“Ghosts of the Past” has been a damn good Green Lanterns arc that dives deep into the dramatic past of Lantern Jessica Cruz. Issue #46 marks the third part in this enjoyable story as Simon Baz continues his search for his partner within the newly coined “Green Realm” while Jessica is forced to relive her life’s most disturbing moments in an attempt to reconcile the past. The resulting issue manages to show firsthand how traumatic Jessica’s past is, setting her up for a potentially massive character development in the next issue all while placing a whole new strain on her relationship with her partner.
This issue truly succeeds in the time it spends examining the events that have caused Jessica Cruz so much trauma as an adult, even if it seems like more of the story is devoted elsewhere. The swift brutality of Jessica’s friends’ demise coupled with the notion that Jessica had put them in that position truly elevates the sense of trauma that Jess experiences.
Jessica watching her best friend slowly bleed out in front of her is especially saddening, however it manages to show just how important they all are to each other, thus amplifying the impact of their sudden deaths. These moments play out brutally fast, but they succeed in showing why the ring of Volthoom was so attracted to Jessica in the first place.
The cliffhanger set up for Jessica is another highlight of this issue that not only raises the stakes for the conclusion of this arc, but showcases the bond between her and Simon Baz. For Jessica, the stakes have never been higher. While Singularity Jain convinced her in issue #44 the only way to confront her past was to discover the identities of her friends’ killers, readers learn here if Jessica does learn the truth she will lose control to the Power Ring and once again be seduced into a life of anger and violence. Meanwhile, Simon learns the only reason he was allowed into the Green Realm in the first place was because of how immense his fear of failing Jessica is.
This puts a whole new strain on their relationship and feels like a total lose-lose scenario, making me anxiously ponder how they’ll get out of this situation with some sort of positive. If Jessica succeeds and unveils the face of her friends’ killers, Simon’s worst fear will be realized and he will lose Jessica to the Power Ring. If Simon succeeds, Jessica will be unable to reconcile the demons of her past, having re-experienced all this trauma for nothing, walking away just as scarred as she was before. I can’t wait to see where writer Tim Seeley takes this in the next issue — will they find a win in an unwinnable scenario? Or will one of the Lanterns make a sacrifice for the well being of the other?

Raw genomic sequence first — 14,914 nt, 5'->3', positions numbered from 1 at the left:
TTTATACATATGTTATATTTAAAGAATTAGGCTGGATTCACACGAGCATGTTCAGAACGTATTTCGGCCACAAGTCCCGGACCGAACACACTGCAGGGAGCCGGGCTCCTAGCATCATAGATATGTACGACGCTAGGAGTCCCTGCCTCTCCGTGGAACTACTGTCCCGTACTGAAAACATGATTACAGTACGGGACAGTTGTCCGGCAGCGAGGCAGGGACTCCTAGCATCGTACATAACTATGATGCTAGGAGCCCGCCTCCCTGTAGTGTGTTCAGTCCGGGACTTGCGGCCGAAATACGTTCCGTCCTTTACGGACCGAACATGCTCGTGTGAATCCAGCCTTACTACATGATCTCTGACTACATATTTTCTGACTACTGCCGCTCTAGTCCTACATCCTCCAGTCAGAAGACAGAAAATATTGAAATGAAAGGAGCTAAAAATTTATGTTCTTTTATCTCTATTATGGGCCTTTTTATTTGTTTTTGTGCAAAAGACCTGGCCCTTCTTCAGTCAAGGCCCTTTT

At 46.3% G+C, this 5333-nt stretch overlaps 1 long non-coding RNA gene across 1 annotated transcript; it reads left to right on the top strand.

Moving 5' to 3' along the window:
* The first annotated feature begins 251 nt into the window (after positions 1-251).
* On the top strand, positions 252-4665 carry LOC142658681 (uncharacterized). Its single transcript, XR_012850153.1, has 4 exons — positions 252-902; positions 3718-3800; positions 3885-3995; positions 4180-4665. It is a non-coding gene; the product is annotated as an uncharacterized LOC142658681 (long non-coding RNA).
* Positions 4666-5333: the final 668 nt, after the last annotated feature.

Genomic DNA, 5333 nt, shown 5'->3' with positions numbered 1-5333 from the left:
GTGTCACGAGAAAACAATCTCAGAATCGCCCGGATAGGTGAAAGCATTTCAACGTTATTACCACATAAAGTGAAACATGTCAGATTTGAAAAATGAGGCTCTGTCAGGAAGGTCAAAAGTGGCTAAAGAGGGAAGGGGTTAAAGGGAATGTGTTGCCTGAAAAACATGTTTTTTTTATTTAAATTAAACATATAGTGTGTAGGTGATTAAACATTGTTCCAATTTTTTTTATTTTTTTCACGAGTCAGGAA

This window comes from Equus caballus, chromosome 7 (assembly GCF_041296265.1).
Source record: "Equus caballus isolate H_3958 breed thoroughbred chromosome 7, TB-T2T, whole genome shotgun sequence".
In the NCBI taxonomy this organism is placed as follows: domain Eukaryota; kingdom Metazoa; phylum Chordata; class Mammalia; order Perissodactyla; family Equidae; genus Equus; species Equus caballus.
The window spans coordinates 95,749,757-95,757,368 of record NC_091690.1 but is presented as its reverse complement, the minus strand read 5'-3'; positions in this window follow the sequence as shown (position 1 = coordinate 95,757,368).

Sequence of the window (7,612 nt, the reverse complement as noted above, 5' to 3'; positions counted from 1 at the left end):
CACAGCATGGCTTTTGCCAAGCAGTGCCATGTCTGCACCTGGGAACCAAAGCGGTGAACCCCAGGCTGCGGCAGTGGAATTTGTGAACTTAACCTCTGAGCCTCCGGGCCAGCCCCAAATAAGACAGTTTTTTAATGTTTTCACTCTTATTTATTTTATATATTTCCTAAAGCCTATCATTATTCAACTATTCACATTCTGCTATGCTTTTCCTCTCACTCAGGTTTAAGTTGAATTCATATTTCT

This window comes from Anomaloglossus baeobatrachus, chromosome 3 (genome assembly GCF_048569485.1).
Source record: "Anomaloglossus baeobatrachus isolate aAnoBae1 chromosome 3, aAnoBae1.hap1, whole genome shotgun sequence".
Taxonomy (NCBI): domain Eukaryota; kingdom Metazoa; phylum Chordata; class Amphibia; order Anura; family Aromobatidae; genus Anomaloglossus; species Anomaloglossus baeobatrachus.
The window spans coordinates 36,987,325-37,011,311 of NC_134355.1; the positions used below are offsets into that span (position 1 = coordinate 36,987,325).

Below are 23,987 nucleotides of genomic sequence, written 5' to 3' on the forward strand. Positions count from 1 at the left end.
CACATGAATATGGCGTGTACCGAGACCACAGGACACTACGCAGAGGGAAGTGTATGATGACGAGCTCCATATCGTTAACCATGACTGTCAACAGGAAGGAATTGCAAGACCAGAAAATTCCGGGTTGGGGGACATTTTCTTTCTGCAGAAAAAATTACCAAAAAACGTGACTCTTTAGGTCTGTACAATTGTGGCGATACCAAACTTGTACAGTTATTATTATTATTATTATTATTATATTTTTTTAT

I enjoy how literary this issue feels, too — there are metaphors and foreshadowing aplenty. For instance, there’s particular focus on eyes, spotlighting or zooming in on the eyes of Jessica Cruz at nearly every major narrative turn within the book. Eyes serve two basic metaphorical functions when it comes to storytelling: 1.) as a window to or representation of the soul and 2.) associations of vigilance, moral conscience and truth. This focus elevates the main themes of the arc — an arc about a literal fight for Jessica’s soul fueled by her vigilant hunt for justice for her friends.
An easier example would be the Power Ring bearers in the “Green Realm” trying to pull Simon down into the dirt, exclaiming that’s where safety is. These creatures personify the dangers of burying repressed memories — sure you’ll feel safer, but you’re really just dragging yourself down and hiding from what’s really going on. Simon does end up explaining this metaphor pretty dryly in the ensuing pages, but I thought it was a nice challenge to the reader regardless.
Ironically, the least enjoyable scene of this issue is what’s teased on the cover: Simon Baz’s battle with an evil, Power Ring-yielding version of himself. While the early fights between Simon and the Green Realm inhabitants are entertaining thanks to the excellent panels of V. Ken Marion, the fight between Baz and his evil reflection is brought down by the aimless meanderings of the evil Baz that I am still trying to make sense of.
What’s made the “Ghosts of the Past” arc so enjoyable is how deeply it dives into the its female lead to examine the effects of trauma on human brains. While this issue does veer away from a wider message about human nature as a whole, it manages to increase the stakes of this story while deepening the tragedy of Jessica Cruz and placing a newfound strain on Jess and Simon Baz’s relationship.
Like what we do here at AIPT? Consider supporting us and independent comics journalism by becoming a patron today! In addition to our sincere thanks, you can browse AIPT ad-free, gain access to our vibrant Discord community of patrons and staff members, get trade paperbacks sent to your house every month, and a lot more. Click the button below to get started!